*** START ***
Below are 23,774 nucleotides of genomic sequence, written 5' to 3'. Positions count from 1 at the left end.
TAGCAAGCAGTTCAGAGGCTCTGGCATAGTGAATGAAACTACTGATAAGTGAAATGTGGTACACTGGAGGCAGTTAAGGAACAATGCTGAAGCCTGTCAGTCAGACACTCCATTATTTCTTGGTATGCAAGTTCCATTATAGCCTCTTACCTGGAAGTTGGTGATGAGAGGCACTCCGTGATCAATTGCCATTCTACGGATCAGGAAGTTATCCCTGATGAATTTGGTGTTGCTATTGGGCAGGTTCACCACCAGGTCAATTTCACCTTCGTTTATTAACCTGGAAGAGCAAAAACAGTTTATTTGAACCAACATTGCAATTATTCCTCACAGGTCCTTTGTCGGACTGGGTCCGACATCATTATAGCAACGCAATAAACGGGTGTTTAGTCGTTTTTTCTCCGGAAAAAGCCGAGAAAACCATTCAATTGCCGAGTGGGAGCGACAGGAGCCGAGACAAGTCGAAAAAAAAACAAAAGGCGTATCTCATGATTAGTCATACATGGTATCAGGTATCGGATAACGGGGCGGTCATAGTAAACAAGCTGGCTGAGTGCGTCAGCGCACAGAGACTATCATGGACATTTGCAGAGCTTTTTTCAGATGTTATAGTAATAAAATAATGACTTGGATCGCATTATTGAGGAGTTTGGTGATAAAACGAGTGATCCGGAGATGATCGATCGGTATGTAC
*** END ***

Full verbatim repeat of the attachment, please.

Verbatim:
Below are 23,774 nucleotides of genomic sequence, written 5' to 3'. Positions count from 1 at the left end.
TAGCAAGCAGTTCAGAGGCTCTGGCATAGTGAATGAAACTACTGATAAGTGAAATGTGGTACACTGGAGGCAGTTAAGGAACAATGCTGAAGCCTGTCAGTCAGACACTCCATTATTTCTTGGTATGCAAGTTCCATTATAGCCTCTTACCTGGAAGTTGGTGATGAGAGGCACTCCGTGATCAATTGCCATTCTACGGATCAGGAAGTTATCCCTGATGAATTTGGTGTTGCTATTGGGCAGGTTCACCACCAGGTCAATTTCACCTTCGTTTATTAACCTGGAAGAGCAAAAACAGTTTATTTGAACCAACATTGCAATTATTCCTCACAGGTCCTTTGTCGGACTGGGTCCGACATCATTATAGCAACGCAATAAACGGGTGTTTAGTCGTTTTTTCTCCGGAAAAAGCCGAGAAAACCATTCAATTGCCGAGTGGGAGCGACAGGAGCCGAGACAAGTCGAAAAAAAAACAAAAGGCGTATCTCATGATTAGTCATACATGGTATCAGGTATCGGATAACGGGGCGGTCATAGTAAACAAGCTGGCTGAGTGCGTCAGCGCACAGAGACTATCATGGACATTTGCAGAGCTTTTTTCAGATGTTATAGTAATAAAATAATGACTTGGATCGCATTATTGAGGAGTTTGGTGATAAAACGAGTGATCCGGAGATGATCGATCGGTATGTAC